Before I finish, I would like to come back to an earlier thought about writing self-contained pieces of text, such as intro and concluding paragraphs. This “template” approach to content writing is one way in which even owners of websites selling the most finite and singular pieces of merchandise can have content to last them a few years, at which point they can go back and repeat the process all over again. The process in question is writing largely generic intros that touch upon a single theme, and at least for the time being, matching them up with similar sounding concluding paragraphs. For each of the three body paragraphs, use a single point that doesn’t feature in any of the other paragraphs, so as to denote any kind of link. To avoid further confusion at this point, let me use an example. Let’s say that Matrix Builders (any resemblance to an existing company is unintentional, sorry) only constructs doghouses. That’s their specialty, and while they can construct doghouses that are no bigger than the average cardboard box to those that are a couple of stories tall, they only build doghouses. Now, imagine a 5-paragraph essay on what Matrix Builders does. Let’s say that the three main points that we would like to write about are their “Eco-friendly” focus, the “supreme quality” of construction, and that they guarantee a “10-yr product life” with a warranty period that is as long. Highly unlikely, that last bit, but stick with me for a little longer. Now, rather than put Eco-friendliness, quality and product life in a single sentence towards the end of the introductory paragraph like most of us were trained to do, I will make the introduction generic, talking generally about how Matrix Builders are unique in the services that they provide, as well as how they continue to specialize in their chosen area of expertise and what else they plan to introduce in the near future. Then, I use one idea per body paragraph, making each one a self-contained entity that can sit alone or be used in a piece of writing with minor modifications. Once I’m done, I can write another version of each of the five paragraphs by focusing on something else. For example, in the second version of the intro I can talk about how Matrix Builders has pioneered and led the way in doghouse construction, how they put dogs at the center of everything they do, and how their staff comes with their many years of working with animals and knowing what they like and how they behave. With a conclusion to match, I could just re-use the body paragraphs and potentially create another piece of writing. If anyone screamed “plagiarism”, I’d probably laugh because I am not sure I have heard the rule be applied to the creator of the content her or himself. In case you’re wondering, yes, I have done this before with some success, although the “circumstances” surrounding my doing this were questionable to begin with. I have a ready-made template for website content, which I might share in the near future, or sooner if there is enough demand, just so you can get a feel for what “content writing” has turned into. Do I mind being able to write so much BS to make an oil tanker sink? I used to, but now I just take it in my stride.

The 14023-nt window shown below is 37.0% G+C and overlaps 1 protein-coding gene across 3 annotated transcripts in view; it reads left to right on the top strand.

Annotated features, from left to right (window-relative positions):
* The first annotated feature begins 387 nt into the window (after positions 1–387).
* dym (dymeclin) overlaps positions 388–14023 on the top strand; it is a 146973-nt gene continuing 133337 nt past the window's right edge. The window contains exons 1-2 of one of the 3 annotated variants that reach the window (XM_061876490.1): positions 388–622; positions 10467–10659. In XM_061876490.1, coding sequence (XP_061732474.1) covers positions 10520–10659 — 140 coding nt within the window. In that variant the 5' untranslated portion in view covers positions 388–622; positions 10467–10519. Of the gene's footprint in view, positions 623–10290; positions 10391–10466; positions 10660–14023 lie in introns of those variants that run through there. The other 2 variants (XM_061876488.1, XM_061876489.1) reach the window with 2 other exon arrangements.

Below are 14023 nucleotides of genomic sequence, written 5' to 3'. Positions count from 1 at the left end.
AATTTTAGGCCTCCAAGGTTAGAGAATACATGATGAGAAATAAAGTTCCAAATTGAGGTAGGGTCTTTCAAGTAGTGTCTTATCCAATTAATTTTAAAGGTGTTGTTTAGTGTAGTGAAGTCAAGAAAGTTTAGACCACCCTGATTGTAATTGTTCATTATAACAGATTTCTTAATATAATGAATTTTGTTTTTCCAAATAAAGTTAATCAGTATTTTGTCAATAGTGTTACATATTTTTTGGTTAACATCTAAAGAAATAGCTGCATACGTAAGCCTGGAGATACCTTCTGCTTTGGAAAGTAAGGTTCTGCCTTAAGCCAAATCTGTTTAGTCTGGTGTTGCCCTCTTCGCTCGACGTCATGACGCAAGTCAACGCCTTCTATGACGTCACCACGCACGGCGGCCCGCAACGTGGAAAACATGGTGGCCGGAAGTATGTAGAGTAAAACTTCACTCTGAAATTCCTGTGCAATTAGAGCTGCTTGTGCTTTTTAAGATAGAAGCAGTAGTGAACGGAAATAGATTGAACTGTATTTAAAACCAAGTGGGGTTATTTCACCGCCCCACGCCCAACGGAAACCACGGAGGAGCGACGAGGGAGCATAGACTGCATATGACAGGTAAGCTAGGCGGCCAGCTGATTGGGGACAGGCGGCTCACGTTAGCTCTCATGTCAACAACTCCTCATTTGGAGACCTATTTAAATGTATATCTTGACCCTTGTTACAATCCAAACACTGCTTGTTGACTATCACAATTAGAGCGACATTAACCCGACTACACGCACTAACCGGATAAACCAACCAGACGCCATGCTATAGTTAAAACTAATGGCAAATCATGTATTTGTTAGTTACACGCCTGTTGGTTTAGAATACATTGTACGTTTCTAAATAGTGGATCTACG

So, to answer the question from yesterday, although I wasn’t really asking anything, good content writing involves the basics of writing, which are being organizes, maintaining a readable style, and keeping it short. As in my case, two-out-of-three isn’t so bad, considering that I don’t try to excuse my wordiness on paper. To be sure, the characteristics of “good content writing” seem to change quite frequently, but as long as you follow what you learned in school, or college in English 101, you will find that your writing works for your website because it shows up in searches a lot more, assisting with the SEO challenge as well. Obviously, you’re better off doing as I say, and not writing as I do, as is painfully obvious.
*Image created on Wordle.net
*Image created on Wordle.net